Others, like Northern Rock here and Fannie and Freddy in the US, where the political fall out is just too great, have been bailed out by the governments with the taxpayers picking up the tab. But without Chinese cash,  others will have to go to the wall. 

One solution proposed in the US and here by Chancellor Darling, is more regulation and more transparency but this has little chance of success. 

The investment banks have been allowed to flourish on the back of unfathomable accounting where it's well nigh impossible to follow a global paper trail. In this global economy, regulations brought in by individual nations can be by passed and ignored.

The UK has been happy to follow the US lead with this borrow more debt culture of global finance and a 'free market economy'. 

UK industry and manufacturing, once the powerhouse of any economy, have been allowed to stagnate and be decimated, to be replaced by an obsessive drive to make the City the financial centre of the world. 

The government was determined to make the City a success and saw that as the future but without any plan for when the bubble burst and the inevitable would happen. 

The government has shown little signs of wanting to look ahead. Preferring instead to sit it out and ride on the back of the good times - in the false hope that those days will somehow miraculously return. 

As the cancer spreads throughout the US and UK economies, the blame should rest on the shoulders of those who have allowed this flawed 'free market' economic model to flourish, without any checks, creating the culture of greed and fat profits. 

The casualties, as always, are the ordinary folk, worried about their homes and pensions. 


Sunday, September 14, 2008

Brown On The Ropes In The Name Of Progress

The stalking horse reared up, then it became a stampede. That's Progress for you.

Battle lines are being drawn for a leadership challenge and it's all in the name of Progress - the New Labour group that worships at the shrine of Blair with the shadow of Mandelson lurking in the background.

Even the name 'Progress' conjures up old style New Labour spin and hype. Blair's disciples are using that catchy little phrase to put their names to the call for a "progressive narrative" from Labour. One of those meaningless phrases that when you scratch the surface, you find is all style and no substance. 

In this political game of poker, the Blairite MPs are crawling out of the woodwork in a move designed to force Brown's hand. But it is unlikely to succeed without a cabinet minister breaking ranks - again. Or unless Brown just gives up altogether.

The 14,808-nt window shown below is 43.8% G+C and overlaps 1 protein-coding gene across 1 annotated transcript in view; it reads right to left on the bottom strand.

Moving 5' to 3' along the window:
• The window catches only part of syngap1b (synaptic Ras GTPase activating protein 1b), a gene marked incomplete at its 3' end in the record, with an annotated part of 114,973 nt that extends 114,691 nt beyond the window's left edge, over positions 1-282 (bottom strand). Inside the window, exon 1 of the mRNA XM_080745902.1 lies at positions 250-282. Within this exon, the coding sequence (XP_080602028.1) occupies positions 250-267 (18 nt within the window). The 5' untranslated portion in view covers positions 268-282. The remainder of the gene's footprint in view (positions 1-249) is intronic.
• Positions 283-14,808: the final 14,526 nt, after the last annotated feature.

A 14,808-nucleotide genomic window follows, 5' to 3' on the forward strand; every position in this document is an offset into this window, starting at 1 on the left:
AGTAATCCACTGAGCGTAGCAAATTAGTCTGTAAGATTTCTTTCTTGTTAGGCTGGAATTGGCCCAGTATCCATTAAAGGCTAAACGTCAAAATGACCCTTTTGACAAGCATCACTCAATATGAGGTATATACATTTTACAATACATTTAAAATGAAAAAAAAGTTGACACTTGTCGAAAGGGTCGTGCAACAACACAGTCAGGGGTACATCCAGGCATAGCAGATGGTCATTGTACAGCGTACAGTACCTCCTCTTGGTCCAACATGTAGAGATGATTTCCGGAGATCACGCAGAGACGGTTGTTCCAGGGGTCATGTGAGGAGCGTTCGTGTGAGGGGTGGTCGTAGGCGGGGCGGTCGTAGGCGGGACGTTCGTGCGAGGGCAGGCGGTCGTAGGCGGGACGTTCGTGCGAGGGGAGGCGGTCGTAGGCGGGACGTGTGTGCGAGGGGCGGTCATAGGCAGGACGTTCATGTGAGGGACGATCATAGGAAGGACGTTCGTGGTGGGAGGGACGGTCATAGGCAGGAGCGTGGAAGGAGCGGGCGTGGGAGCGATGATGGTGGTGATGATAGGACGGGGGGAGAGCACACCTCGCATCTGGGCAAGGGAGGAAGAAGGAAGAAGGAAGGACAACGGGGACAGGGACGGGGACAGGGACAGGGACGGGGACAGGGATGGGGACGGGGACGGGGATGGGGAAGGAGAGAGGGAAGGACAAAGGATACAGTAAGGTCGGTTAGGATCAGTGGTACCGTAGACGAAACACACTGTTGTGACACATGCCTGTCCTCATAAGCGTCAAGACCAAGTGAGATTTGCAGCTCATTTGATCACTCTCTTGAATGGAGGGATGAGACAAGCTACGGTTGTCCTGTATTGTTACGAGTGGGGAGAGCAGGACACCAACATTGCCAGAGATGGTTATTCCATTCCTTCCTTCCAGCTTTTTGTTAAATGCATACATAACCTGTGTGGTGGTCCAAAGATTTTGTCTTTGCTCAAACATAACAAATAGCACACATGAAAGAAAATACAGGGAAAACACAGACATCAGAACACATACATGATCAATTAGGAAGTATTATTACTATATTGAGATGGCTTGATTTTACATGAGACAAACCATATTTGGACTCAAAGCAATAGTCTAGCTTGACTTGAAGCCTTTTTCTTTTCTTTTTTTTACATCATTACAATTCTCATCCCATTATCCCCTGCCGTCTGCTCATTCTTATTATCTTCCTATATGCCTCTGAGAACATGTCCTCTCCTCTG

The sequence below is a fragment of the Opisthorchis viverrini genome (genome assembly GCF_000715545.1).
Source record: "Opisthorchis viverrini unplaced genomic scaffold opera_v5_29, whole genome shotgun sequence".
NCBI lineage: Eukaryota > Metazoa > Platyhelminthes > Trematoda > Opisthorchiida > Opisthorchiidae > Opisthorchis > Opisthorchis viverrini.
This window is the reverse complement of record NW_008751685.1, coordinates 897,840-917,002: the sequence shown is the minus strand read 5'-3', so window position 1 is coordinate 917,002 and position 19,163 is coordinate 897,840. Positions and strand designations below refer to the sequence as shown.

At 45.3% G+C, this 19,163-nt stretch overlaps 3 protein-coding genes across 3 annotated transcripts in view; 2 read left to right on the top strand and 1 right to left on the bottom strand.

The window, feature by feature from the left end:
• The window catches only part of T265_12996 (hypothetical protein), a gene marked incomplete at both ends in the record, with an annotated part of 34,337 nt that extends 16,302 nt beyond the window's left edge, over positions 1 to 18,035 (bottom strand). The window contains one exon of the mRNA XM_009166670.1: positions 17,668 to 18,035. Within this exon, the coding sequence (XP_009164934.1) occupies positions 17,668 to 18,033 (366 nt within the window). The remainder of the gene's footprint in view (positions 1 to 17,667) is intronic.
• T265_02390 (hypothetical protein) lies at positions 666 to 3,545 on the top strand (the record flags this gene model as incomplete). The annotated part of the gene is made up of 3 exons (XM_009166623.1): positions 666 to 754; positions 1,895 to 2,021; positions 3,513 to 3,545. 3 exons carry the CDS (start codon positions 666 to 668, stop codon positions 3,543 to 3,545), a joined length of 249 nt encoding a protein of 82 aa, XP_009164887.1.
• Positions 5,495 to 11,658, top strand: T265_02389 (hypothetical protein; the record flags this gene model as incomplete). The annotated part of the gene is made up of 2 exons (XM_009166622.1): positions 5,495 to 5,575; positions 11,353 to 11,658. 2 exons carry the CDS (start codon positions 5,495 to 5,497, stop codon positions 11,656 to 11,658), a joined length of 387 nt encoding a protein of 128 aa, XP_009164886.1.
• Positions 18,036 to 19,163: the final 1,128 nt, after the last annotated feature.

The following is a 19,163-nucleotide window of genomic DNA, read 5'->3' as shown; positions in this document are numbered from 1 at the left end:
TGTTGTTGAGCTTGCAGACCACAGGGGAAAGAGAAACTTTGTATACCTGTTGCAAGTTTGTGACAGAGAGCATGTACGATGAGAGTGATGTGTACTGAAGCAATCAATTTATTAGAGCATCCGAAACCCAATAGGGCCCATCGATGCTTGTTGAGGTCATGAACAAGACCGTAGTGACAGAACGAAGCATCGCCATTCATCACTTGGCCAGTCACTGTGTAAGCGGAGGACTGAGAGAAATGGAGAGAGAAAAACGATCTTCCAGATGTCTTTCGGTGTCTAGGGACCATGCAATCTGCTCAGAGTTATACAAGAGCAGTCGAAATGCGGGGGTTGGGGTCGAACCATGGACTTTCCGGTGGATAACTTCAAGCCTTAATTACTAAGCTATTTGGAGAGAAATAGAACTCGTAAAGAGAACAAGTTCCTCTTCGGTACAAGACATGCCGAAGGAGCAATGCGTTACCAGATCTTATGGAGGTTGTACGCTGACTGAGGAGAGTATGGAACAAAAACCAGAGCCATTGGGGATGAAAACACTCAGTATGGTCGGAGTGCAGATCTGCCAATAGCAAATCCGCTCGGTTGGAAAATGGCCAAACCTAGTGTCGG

The Blairite strategy has been to accelerate as many of Blair's policies as they can, before they are booted out of power, It is happening already in schools, hospitals and foreign policy. This is a last ditch attempt to cling on to power, in the dying days of their precious and debunked Project. 

But Brown, under pressure from the funding purse-strings of the unions, just isn't going fast or far enough for the Blairites, And he's useless. So it is time to strike. 

The group of 'Progress' MPs has Alan Milburn as its honorary president and the gang's all there, including ministers Andy Burnham and Ed Miliband. 

Brown was there on the side-lines at the birth of the New Labour Project and helped in its delivery. But the rapidly dwindling Brown cabal will do its best to cling onto power ahead of the Labour Party conference. 

There's much speculation about the 70 MPs needed to force a challenge to Brown. But that's not how it would happen. The end, if it does come, will be behind the scenes, trying to prise Brown out of office as happened to Blair. 

The tactic is to try to force the Party to issue nomination papers to all its MPs ahead of the Manchester conference. 

However, the distaste for Blair and the New Labour Project is widespread within some Labour MPs and the true Labour Party. And the Conservatives, SNP, true Labour and LibDems, without Clegg, all have something to offer.

Voters, should be allowed make up their minds, without the rancid smell of New Labour lingering in their nostrils.